Excellent thoughts here. I am one handler who prefers to be present, and hold my own dog, for routine procedures. If you feel you need to take my dog “into the back” without me, then I have to wonder just WHAT you are planning to do with her!!
Pet parents are what psychologists and animal behaviorists call a stable attachment base for their pets. Our presence reassures our animals and helps them handle scary situations with less stress and fewer negative psychological outcomes [1,2,3].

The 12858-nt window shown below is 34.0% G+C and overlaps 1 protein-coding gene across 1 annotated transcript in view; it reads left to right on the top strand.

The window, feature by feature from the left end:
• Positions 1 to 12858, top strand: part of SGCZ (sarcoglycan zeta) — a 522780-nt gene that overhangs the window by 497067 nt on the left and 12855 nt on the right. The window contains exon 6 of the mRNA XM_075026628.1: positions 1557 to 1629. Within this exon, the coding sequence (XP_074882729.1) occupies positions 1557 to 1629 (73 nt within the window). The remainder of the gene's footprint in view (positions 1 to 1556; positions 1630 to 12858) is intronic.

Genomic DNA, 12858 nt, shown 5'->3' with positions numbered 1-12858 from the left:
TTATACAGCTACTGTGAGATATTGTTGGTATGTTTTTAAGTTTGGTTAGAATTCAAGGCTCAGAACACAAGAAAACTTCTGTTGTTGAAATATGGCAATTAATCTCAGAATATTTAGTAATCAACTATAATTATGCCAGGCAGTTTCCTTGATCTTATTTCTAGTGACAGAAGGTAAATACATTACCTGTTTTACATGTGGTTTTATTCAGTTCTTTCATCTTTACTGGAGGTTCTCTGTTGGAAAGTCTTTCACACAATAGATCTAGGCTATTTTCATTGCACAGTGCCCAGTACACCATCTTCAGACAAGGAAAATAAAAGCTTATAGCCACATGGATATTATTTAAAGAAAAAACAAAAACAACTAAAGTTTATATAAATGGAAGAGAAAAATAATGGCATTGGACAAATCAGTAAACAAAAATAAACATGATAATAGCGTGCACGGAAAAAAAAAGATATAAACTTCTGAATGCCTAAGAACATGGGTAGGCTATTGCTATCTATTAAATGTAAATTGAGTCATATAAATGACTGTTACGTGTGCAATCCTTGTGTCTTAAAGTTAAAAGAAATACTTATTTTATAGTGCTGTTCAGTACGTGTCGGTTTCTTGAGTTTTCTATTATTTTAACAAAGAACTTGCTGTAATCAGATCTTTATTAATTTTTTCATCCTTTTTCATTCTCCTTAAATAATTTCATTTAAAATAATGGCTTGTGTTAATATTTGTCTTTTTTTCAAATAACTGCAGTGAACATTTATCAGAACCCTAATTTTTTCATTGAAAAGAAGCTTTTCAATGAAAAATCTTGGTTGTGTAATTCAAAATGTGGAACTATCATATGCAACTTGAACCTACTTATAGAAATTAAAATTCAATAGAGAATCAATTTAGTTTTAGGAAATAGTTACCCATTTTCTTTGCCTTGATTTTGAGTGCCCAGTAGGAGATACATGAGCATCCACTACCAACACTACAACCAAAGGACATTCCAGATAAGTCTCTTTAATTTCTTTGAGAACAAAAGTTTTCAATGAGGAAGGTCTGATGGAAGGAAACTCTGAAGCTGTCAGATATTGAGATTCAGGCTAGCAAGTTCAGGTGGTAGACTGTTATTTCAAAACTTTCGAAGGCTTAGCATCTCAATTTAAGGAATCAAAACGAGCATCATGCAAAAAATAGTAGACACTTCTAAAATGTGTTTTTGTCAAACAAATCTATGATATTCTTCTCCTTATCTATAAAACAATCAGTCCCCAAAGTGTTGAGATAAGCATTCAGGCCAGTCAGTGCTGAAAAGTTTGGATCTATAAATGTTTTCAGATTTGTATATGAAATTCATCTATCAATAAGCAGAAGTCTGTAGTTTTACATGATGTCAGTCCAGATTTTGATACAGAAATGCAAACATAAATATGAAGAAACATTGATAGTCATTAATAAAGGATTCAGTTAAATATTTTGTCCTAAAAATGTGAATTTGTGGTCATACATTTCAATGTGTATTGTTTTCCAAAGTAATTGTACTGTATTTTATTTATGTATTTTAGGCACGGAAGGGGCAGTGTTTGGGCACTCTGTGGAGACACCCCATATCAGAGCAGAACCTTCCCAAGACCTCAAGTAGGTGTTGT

When I adopted Astrid after a 10 year break from dogs, I was surprised by a veterinary practice trend that I hadn’t encountered before. The technician wanted to take Astrid to the back for her blood draw and vaccinations. With my previous pets I had always been present for these routine procedures. Since then I have found “taking animals to the back” for routine procedures to be standard practice at 3 out of 4 clinics I have visited. This may seem like an insignificant change to make the technicians job easier but it can actually have far reaching consequences.
The “stability effect” has been studied in children and in dogs. Studies have shown that…
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